The best children's books entrance you with their images, the story and the images build on one another, and the story adds dimensions that are unanticipated and interesting. This book almost meets those tests, and adds to your language skills in the process. 'Last Tuesday morning, at 8:37 a.m., Henry P. Baloney was late once too often.' 'That's it,' said Miss Bugscuffle. 'Permanent Lifelong Detention . . . unless you have one very good and very believable excuse.' Then begins the wildest tale tale you've ever heard. It all starts when a zimulis is misplaced. It is on a deski in a torakku on the way to szkola, and suddenly the torakku goes past! Henry grabbed his zimulis and jumped out, right onto a razzo launch pad. He opened the pordo and landed on the next razzo while it was blasting off. Then things got really strange! If you could see the illustrations, you would be able to make more of this story. You would probably guess that a zimulis is a pencil and that a torakku is a truck. Decoding these strange words will definitely keep your mind occupied. Just when you think you have them figured out, they switch again. It turns out that the strange words are in Finnish, Latin, Ugbaric, Maltese, Swahili, French, Melanesian Pidgen, Esperanto, Italian, Spoonerisms, Dutch, Japanese, Welsh, German, Inuktitut, Latvian, and transpositions. There is an afterword that tips you off, and a decoder to help you decipher the words. But you will have much more fun trying it on your own, learning from the context of the surrounding words and the illustrations. So obviously, the text and the illustrations build on one another. Because you aren't always sure what the words mean, the story is unexpected. Unfortunately, the tall tale itself follows a path similar enough to all tall tales that it fails to intrigue of its own merit (without the clever word plays). I graded the book down one star for this weakness. I am also unsure how much fun it will be read this book over and over again. After all, at some point your child and you will know what each word means and how Henry's predicament ends up. Without the suspense that you will genuinely feel on the first time, this book will probably become much less special. If you are interested in intriguing your child with the potential of words to fascinate and draw attention, this is a definite book to have. The illustrations are outstanding, and nicely amplify the very unusual text. After you and your child have read the book, you can have some fun discussions about how to use context to determine which meanings of English words are intended. As you know, many words (like 'green') can have many different meanings. Are you supposed to see the color or a person who is inexperienced? Explore the full potential of any story, using all the tools at your disposal! Donald Mitchell, co-author of The Irresistible Growth Enterprise and The 2,000 Percent Solution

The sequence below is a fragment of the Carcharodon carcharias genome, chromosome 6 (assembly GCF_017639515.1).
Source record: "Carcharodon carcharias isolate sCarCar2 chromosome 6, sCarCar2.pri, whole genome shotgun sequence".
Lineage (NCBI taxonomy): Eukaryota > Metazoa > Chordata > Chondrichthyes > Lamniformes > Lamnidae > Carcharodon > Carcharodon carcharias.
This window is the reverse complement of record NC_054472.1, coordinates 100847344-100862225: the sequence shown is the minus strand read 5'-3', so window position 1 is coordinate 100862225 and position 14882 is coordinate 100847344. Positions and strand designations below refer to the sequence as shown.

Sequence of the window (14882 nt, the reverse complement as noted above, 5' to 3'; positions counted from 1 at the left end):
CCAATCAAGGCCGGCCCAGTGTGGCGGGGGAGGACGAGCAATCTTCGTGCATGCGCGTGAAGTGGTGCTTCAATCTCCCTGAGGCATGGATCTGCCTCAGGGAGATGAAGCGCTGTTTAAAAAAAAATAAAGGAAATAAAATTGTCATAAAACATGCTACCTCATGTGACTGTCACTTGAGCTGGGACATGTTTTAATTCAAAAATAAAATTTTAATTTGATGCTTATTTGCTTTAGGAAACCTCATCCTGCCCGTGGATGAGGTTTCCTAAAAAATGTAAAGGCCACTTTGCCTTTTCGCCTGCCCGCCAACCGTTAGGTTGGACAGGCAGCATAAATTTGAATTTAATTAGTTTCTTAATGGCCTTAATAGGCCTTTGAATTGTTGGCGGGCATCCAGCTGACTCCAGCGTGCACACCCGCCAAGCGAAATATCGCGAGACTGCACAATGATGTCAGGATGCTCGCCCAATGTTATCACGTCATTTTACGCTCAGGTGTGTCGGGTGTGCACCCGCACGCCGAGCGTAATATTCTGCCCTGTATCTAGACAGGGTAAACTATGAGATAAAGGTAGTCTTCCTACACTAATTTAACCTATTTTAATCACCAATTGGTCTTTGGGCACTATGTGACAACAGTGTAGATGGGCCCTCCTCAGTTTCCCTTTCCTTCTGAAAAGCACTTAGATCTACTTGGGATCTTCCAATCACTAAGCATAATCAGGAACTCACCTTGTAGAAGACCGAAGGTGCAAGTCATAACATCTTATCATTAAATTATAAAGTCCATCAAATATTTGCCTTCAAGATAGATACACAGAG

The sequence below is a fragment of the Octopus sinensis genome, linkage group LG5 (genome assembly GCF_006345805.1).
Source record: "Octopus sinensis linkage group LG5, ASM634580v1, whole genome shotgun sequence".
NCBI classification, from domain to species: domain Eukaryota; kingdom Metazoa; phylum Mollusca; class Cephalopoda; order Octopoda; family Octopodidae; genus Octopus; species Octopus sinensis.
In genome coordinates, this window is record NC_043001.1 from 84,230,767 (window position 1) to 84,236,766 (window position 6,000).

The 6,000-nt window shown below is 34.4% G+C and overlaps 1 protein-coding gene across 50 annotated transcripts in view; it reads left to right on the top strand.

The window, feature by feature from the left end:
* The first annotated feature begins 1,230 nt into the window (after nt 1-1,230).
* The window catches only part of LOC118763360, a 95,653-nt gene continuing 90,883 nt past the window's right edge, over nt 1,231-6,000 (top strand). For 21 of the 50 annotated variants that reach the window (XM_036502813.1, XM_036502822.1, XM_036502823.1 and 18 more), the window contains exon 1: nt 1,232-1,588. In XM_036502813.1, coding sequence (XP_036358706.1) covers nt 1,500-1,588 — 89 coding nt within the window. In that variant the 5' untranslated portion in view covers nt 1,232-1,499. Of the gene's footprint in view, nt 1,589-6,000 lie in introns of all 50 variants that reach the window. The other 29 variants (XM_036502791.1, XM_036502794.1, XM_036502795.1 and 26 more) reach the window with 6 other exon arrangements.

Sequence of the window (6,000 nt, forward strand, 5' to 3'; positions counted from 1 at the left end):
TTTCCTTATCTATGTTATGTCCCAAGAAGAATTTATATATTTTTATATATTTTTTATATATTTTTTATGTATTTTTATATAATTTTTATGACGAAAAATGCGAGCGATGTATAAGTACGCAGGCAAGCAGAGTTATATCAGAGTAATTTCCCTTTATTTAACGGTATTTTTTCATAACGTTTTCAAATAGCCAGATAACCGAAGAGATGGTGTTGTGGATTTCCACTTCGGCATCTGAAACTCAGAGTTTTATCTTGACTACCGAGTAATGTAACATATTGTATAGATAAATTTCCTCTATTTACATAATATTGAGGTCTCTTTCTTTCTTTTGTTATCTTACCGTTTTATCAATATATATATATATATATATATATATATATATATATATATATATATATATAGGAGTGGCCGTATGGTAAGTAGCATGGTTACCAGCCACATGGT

psycheKK More than 1 year ago
My son is not quite five.  He is not in elementary school.  He is not even in Kindergarten.  He loves this book about "the green alien with big ears".  Go figure.  Actually, that may not be too surprising since I bought this book in 2001, long before my not-quite-five-year-old son was born.  He must have inherited my sense of humor.  This book is a challenge to read out loud because some words are in a different language, some are transpositions, and some are Spoonerism.  That challenge actually adds to the appeal of the book for me.  My son is learning to read and struggles with words in English.  The story is funny, silly and absolute nonsense, as you would expect from the "Baloney" in the title. Lane Smith does a marvelous job with the illustrations, from "the green alien with big ears", to the zimulis, to the razzo, to the Planet Astrosus, to the sighing flosser... The book is cover to cover wonderful.
Guest More than 1 year ago
I love the green lemonade! Henry P. Baloney is the cutest little thing I ever did see! I could just eat him up!! And Henry's Sitruuna Bebida............ just pure GENIUS!!! I love it!!! I LOVE IT!